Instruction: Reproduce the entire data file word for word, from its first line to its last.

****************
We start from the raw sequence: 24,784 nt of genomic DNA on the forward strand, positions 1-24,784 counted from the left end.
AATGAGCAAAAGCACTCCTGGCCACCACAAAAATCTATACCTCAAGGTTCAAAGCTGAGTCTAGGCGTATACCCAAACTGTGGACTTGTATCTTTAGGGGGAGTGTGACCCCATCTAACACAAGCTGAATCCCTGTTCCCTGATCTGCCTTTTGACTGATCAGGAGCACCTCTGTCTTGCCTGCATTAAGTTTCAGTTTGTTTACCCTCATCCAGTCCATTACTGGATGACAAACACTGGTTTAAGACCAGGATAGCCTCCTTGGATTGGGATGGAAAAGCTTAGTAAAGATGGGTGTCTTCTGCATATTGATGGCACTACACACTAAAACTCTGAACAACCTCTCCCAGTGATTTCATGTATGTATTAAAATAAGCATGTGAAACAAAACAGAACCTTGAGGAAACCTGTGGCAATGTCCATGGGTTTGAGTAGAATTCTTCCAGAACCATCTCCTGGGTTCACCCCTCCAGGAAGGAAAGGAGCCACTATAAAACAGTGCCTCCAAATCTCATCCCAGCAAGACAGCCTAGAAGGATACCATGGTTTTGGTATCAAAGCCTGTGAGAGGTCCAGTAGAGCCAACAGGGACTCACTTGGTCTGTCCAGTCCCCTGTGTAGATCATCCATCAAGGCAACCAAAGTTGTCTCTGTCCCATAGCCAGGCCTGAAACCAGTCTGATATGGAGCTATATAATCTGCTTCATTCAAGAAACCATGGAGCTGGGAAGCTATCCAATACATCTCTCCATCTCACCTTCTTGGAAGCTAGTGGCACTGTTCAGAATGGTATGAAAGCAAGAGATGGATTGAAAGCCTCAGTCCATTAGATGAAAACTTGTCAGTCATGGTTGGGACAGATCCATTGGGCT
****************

We start from the raw sequence: 24,784 nt of genomic DNA on the forward strand, positions 1-24,784 counted from the left end.
AATGAGCAAAAGCACTCCTGGCCACCACAAAAATCTATACCTCAAGGTTCAAAGCTGAGTCTAGGCGTATACCCAAACTGTGGACTTGTATCTTTAGGGGGAGTGTGACCCCATCTAACACAAGCTGAATCCCTGTTCCCTGATCTGCCTTTTGACTGATCAGGAGCACCTCTGTCTTGCCTGCATTAAGTTTCAGTTTGTTTACCCTCATCCAGTCCATTACTGGATGACAAACACTGGTTTAAGACCAGGATAGCCTCCTTGGATTGGGATGGAAAAGCTTAGTAAAGATGGGTGTCTTCTGCATATTGATGGCACTACACACTAAAACTCTGAACAACCTCTCCCAGTGATTTCATGTATGTATTAAAATAAGCATGTGAAACAAAACAGAACCTTGAGGAAACCTGTGGCAATGTCCATGGGTTTGAGTAGAATTCTTCCAGAACCATCTCCTGGGTTCACCCCTCCAGGAAGGAAAGGAGCCACTATAAAACAGTGCCTCCAAATCTCATCCCAGCAAGACAGCCTAGAAGGATACCATGGTTTTGGTATCAAAGCCTGTGAGAGGTCCAGTAGAGCCAACAGGGACTCACTTGGTCTGTCCAGTCCCCTGTGTAGATCATCCATCAAGGCAACCAAAGTTGTCTCTGTCCCATAGCCAGGCCTGAAACCAGTCTGATATGGAGCTATATAATCTGCTTCATTCAAGAAACCATGGAGCTGGGAAGCTATCCAATACATCTCTCCATCTCACCTTCTTGGAAGCTAGTGGCACTGTTCAGAATGGTATGAAAGCAAGAGATGGATTGAAAGCCTCAGTCCATTAGATGAAAACTTGTCAGTCATGGTTGGGACAGATCCATTGGGCT